in a relationship with somebody else for...

They're in a serious

Again, "significant other" can mean the person
is married, but it can also mean they're not

married; they can just...
They can be in a
long-term relationship.

So, key point here is: Listen to
what people use, and use that.

So, for example, if somebody is talking about
their husband, you can talk about their husband;

if somebody talks about their partner, maybe
you might want to use the word "partner",

too, when you're
talking about them.

So listen carefully to how people talk about
this, and it's always a good idea to use what

people are using.
All right, so now let's look at some other
key relationship words when we're talking

about people in relationships.
Okay, so a lot of people have different preferences
on how to talk about their relationships.

So, we've talked about the word "partner"
which can mean you're married to the person

or you're dating the person.
Another way we can talk about somebody that
we're dating or that we're in a relationship

with is we can call them "our boyfriend" when
we're talking about a man or "our girlfriend"

when we're talking
about a woman.

Some people don't like these terms, especially
when they're older because they feel like

"boyfriend" and "girlfriend" sound a little bit
childish, like you're talking about somebody

in high school, and so if you're 60 or 70 years
old, maybe you might not like these terms.

But other people love these
terms and there's...

They have no problem
saying them.

So, again, there's a lot of different
people who use different terms.

Some people who might not like these terms
might use the word "partner" instead, whereas

other people might use these.
So, "boyfriend" is when we're talking about
a man, "girlfriend" is when we're talking

about a woman.
So, some students wonder: "Why don't we say:
'manfriend' and why don't we say: 'womanfriend'?

Doesn't that make more sense when
you're talking about older people?"

I think you're right, but unfortunately, these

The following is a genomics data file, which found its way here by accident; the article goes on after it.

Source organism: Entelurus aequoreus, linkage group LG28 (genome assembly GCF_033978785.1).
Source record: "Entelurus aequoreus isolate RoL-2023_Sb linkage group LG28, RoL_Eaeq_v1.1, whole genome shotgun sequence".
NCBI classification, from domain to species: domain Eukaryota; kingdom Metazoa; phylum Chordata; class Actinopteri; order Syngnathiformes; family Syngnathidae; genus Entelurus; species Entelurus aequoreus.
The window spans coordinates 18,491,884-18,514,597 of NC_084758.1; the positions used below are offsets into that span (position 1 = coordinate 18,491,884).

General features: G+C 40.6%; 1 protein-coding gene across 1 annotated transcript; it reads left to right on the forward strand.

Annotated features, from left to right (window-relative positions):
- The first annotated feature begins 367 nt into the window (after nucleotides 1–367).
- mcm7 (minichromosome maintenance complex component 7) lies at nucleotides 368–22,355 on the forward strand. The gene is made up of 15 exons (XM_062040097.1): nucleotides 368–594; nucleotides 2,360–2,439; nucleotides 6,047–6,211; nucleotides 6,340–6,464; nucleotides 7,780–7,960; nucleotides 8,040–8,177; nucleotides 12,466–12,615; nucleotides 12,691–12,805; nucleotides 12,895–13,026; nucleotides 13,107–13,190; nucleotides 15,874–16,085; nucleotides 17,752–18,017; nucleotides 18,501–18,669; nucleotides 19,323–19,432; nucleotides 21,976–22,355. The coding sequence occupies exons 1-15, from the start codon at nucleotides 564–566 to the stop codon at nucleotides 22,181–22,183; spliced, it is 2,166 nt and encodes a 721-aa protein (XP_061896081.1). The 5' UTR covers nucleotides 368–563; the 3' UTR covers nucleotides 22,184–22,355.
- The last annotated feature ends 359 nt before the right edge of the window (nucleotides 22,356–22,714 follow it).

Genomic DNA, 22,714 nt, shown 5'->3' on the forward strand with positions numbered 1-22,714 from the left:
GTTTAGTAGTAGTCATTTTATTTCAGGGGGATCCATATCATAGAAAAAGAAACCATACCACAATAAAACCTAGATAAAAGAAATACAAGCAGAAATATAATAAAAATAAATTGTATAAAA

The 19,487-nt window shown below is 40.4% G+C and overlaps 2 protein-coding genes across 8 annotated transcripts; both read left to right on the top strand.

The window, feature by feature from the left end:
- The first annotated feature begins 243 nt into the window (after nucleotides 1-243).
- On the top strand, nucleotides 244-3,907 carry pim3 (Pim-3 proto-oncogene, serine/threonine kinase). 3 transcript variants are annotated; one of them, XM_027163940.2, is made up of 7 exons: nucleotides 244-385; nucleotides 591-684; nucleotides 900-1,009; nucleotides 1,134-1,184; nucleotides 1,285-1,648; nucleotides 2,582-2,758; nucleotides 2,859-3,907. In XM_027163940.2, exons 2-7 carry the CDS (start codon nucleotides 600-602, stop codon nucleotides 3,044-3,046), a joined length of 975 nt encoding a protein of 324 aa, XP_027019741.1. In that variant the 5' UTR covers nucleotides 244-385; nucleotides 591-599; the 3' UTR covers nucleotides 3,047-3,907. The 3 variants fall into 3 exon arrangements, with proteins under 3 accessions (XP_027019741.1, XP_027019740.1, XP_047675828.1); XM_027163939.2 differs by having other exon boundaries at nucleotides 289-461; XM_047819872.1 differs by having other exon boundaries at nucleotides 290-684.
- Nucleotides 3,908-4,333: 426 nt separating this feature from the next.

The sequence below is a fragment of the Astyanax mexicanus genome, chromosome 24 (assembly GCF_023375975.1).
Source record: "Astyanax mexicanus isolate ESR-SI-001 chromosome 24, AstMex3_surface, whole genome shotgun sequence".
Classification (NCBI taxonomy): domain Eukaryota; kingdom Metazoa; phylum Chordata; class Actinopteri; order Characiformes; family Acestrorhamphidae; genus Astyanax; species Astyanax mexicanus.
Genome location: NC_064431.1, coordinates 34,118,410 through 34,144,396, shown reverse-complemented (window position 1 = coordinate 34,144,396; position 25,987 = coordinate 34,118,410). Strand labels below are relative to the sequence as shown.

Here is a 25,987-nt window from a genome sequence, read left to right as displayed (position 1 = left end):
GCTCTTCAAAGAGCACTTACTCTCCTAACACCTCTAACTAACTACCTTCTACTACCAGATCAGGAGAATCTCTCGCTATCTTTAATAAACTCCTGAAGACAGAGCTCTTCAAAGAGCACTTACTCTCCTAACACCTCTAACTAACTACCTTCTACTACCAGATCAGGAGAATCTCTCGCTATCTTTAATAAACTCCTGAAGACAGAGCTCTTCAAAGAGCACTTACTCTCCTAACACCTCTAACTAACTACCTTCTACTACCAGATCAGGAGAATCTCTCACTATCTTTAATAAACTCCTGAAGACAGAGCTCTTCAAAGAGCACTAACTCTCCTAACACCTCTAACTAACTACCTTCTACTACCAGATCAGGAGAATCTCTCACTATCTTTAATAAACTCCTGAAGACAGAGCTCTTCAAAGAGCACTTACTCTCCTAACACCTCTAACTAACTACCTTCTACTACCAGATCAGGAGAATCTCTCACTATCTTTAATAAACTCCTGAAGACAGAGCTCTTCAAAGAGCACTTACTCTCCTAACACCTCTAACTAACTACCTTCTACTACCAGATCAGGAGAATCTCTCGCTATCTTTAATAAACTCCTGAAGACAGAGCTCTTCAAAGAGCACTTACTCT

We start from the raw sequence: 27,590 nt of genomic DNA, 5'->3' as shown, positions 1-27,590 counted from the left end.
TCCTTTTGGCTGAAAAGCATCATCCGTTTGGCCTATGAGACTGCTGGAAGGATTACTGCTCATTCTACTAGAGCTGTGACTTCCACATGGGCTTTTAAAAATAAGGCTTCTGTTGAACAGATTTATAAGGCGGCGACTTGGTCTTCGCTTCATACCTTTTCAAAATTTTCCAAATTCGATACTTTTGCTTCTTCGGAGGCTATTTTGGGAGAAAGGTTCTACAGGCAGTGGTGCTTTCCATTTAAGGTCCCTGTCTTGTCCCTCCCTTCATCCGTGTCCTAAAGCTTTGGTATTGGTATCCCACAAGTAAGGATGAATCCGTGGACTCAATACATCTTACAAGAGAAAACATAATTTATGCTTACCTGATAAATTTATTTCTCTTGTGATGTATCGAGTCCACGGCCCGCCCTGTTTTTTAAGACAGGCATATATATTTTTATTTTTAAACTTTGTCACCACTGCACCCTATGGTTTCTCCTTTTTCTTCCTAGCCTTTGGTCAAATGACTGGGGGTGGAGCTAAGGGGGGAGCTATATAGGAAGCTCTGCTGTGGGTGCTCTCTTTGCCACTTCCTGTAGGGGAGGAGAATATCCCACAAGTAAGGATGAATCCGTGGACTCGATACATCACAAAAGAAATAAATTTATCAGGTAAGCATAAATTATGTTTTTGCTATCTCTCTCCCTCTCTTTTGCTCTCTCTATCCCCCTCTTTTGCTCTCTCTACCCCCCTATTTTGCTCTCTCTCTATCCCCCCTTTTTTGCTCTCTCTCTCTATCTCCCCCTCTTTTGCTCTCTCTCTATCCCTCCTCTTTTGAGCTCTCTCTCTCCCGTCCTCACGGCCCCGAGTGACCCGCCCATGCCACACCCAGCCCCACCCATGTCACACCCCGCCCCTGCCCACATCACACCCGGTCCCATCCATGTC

terms nobody uses and if you use these terms

it wouldn't sound correct, so we do not use
the word "manfriend" or "womanfriend"; we

use "girlfriend" or "boyfriend".
A lot of students also want to know: "How do
you talk about your friends who are girls

or your friends who are boys that you're not in a
relationship with but they're just your friends?"

Well, one thing you can do is you can use the
word "female friend" instead of "girlfriend".

So, in this case, a female friend,
you're not in a relationship with.

Or you could use the word: "My male friends"
when you're talking about men, and, again,

you're not in a
relationship with them.

So these are ways to talk about friends, whereas
these are ways to talk about people you're

in a relationship with.
All right, the next word I have here: "lover"
is something that is not really used. Okay?

So, it has a bit of a sexual meaning behind
it or connotation, so we don't really use

the word "lover", so please, if you're in
a relationship and you want to talk about

your partner, or your husband, or your wife,
don't say: "My lover" because it will kind

of weird people out.
But you do see this in, for example, Romeo
and Juliet: "Star-crossed lovers"; or you

might see this in books, especially older
books; and some movies, but we don't use it

in conversation.
You might hear somebody
say: "My better half".

So, when someone talks about their better
half, they're making a joke because they're

saying that there's two people in the relationship,
and the other person is the better one, the

better half of the relationship.
So you might have somebody say:
"Oh, have you seen my better half?

I'm looking for my better half", which might
mean: "I'm looking for my boyfriend", or:

"I'm looking for my husband",
"I'm looking for my partner".

So you do hear this
from time to time.

Another term we use a lot when we
talk about relationships is "couple".

"A couple" is two, so when we're talking about a
couple and we're talking about relationships,

we're talking about two people
who are in a relationship.

So you might say: "Oh, you know, Romeo
and Juliet were a cute couple."